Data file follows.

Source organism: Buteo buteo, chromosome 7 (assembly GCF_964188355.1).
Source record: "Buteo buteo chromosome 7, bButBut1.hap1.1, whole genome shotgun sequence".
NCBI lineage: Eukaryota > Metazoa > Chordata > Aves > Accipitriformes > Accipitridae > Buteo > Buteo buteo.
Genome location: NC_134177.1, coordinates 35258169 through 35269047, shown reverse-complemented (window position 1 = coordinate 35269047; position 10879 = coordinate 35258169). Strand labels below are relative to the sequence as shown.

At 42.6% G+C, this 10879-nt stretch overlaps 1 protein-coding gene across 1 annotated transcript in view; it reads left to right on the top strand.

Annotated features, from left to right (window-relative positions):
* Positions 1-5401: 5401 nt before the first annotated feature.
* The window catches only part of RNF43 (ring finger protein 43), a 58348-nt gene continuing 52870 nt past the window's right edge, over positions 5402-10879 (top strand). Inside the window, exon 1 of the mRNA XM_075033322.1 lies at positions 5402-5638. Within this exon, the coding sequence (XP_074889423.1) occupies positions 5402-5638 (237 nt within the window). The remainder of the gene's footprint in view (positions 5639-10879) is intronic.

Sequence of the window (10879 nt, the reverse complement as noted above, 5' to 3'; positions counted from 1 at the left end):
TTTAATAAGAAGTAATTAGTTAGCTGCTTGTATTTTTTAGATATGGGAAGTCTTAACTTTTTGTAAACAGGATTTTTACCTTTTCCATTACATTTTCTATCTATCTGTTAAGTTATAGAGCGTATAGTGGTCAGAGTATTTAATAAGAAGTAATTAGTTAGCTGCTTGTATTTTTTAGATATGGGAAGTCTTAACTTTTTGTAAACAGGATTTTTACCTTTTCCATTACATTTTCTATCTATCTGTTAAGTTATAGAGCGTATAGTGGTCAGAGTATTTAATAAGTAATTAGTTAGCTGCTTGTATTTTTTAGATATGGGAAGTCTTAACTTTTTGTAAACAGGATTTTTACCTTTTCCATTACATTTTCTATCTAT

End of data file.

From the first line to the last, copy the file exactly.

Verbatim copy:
Source organism: Buteo buteo, chromosome 7 (assembly GCF_964188355.1).
Source record: "Buteo buteo chromosome 7, bButBut1.hap1.1, whole genome shotgun sequence".
NCBI lineage: Eukaryota > Metazoa > Chordata > Aves > Accipitriformes > Accipitridae > Buteo > Buteo buteo.
Genome location: NC_134177.1, coordinates 35258169 through 35269047, shown reverse-complemented (window position 1 = coordinate 35269047; position 10879 = coordinate 35258169). Strand labels below are relative to the sequence as shown.

At 42.6% G+C, this 10879-nt stretch overlaps 1 protein-coding gene across 1 annotated transcript in view; it reads left to right on the top strand.

Annotated features, from left to right (window-relative positions):
* Positions 1-5401: 5401 nt before the first annotated feature.
* The window catches only part of RNF43 (ring finger protein 43), a 58348-nt gene continuing 52870 nt past the window's right edge, over positions 5402-10879 (top strand). Inside the window, exon 1 of the mRNA XM_075033322.1 lies at positions 5402-5638. Within this exon, the coding sequence (XP_074889423.1) occupies positions 5402-5638 (237 nt within the window). The remainder of the gene's footprint in view (positions 5639-10879) is intronic.

Sequence of the window (10879 nt, the reverse complement as noted above, 5' to 3'; positions counted from 1 at the left end):
TTTAATAAGAAGTAATTAGTTAGCTGCTTGTATTTTTTAGATATGGGAAGTCTTAACTTTTTGTAAACAGGATTTTTACCTTTTCCATTACATTTTCTATCTATCTGTTAAGTTATAGAGCGTATAGTGGTCAGAGTATTTAATAAGAAGTAATTAGTTAGCTGCTTGTATTTTTTAGATATGGGAAGTCTTAACTTTTTGTAAACAGGATTTTTACCTTTTCCATTACATTTTCTATCTATCTGTTAAGTTATAGAGCGTATAGTGGTCAGAGTATTTAATAAGTAATTAGTTAGCTGCTTGTATTTTTTAGATATGGGAAGTCTTAACTTTTTGTAAACAGGATTTTTACCTTTTCCATTACATTTTCTATCTAT